A disastrous ‘no deal’ remains a possibility. This, combined with May’s unclear comments on leaving the single market and resolving our country’s division, has only created more uncertainty – something forced optimism always fails to mask.

Musical Discovery: ‘Run for Your Life’ by Mako & Rat City feat. Natalola

As the winter season comes to a close, it feels weird to look ahead to summer. Yet, for DJs keen to release the next big anthem, their focus has always been on that time of the year. If they can create a track which dominates the charts from June to August, then they tend to self-proclaim that they created the ‘summer smash’ of the year. Marshmello is one artist doing this, but with their track Run for Your Life, Mako is another artist keen to keep the party spirit alive.

Nostalgia and euphoria are two feelings Alex Seaver and Logan Light are always keen to create in their music. With somewhat mellow verses leading to a loud synth melody, it’s a build-up of emotions we hear on Run for Your Life too.

This time, it’s the turn of Natalola to provide the sassy, grumbling and almost Rihanna-sounding vocals. It’s a style of singing which fits perfectly into the bouncy, upbeat and tropical feel of the song.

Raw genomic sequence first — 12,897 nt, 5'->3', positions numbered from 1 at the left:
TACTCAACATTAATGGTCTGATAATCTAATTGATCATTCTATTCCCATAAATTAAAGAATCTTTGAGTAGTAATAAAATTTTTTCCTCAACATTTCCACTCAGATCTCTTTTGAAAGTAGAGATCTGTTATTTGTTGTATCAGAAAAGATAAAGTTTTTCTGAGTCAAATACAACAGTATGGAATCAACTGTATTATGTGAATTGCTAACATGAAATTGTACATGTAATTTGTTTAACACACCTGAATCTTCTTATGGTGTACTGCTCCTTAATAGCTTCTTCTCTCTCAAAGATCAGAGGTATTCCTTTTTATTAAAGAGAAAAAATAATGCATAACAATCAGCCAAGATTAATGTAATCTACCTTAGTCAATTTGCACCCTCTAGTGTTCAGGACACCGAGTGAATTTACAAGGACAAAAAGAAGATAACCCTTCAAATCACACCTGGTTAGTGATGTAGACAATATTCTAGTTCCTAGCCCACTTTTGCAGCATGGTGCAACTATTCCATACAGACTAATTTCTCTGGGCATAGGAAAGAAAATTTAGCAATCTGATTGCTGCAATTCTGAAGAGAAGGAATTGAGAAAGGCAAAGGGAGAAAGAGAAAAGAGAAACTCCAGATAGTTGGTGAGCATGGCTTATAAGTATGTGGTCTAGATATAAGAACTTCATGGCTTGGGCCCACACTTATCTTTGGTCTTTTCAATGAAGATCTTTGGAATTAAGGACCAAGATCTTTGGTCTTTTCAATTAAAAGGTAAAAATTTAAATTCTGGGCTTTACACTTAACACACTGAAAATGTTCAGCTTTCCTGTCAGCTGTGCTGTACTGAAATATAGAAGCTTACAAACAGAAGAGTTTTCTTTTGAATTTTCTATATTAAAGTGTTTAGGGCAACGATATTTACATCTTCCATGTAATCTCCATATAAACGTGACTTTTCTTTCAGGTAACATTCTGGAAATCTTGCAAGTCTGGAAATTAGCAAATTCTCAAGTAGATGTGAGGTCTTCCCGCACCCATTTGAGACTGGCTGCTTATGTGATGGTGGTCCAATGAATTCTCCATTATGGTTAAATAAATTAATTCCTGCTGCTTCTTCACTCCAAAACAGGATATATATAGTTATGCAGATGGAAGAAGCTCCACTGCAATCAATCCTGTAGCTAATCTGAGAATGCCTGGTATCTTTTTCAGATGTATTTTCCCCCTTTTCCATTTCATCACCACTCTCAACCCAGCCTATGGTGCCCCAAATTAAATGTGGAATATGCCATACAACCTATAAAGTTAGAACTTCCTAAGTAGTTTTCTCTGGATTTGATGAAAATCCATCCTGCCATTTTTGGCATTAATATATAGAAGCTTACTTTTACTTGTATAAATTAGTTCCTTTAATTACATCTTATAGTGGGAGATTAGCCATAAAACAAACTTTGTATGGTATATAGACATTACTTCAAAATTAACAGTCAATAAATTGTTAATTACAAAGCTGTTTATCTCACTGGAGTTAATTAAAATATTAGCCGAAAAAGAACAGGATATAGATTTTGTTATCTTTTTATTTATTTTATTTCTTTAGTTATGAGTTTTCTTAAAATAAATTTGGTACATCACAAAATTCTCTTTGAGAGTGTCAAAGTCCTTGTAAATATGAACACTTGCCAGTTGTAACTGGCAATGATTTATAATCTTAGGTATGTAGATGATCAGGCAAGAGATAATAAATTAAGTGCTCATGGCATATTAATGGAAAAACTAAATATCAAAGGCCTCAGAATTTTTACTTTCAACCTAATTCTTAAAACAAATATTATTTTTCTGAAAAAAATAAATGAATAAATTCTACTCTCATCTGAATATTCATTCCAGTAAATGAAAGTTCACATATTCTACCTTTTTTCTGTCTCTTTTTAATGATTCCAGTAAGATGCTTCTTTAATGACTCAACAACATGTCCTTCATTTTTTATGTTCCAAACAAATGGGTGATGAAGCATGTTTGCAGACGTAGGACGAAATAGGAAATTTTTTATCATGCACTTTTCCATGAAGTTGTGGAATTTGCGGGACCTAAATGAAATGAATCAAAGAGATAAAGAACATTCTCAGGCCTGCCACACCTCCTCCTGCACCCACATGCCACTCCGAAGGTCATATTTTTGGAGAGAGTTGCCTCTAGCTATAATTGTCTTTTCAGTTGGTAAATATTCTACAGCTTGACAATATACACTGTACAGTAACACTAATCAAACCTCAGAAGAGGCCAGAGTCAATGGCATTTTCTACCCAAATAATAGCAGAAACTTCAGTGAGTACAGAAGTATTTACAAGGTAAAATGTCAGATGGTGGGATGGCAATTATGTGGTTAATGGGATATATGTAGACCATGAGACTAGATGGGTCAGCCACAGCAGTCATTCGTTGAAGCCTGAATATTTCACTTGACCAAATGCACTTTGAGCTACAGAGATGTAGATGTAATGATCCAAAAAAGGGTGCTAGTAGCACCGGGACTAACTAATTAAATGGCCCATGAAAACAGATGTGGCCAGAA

Then, in terms of the chorus itself, we hear a group of rhythmic and fluttering melodies which create an emotive tune to relax to – be it the hazy synth chords at the forefront of the chorus, or the fluctuating high notes played every once in a while.

Granted, it’s a laid-back type of electronica which is more suited to chilled environments, as opposed to the clubs or dance floors, but it succeeds at being a great song to play in the background as you relax at home. It’s the mix of laid-back vocals and euphoric synths which Mako gets right every time.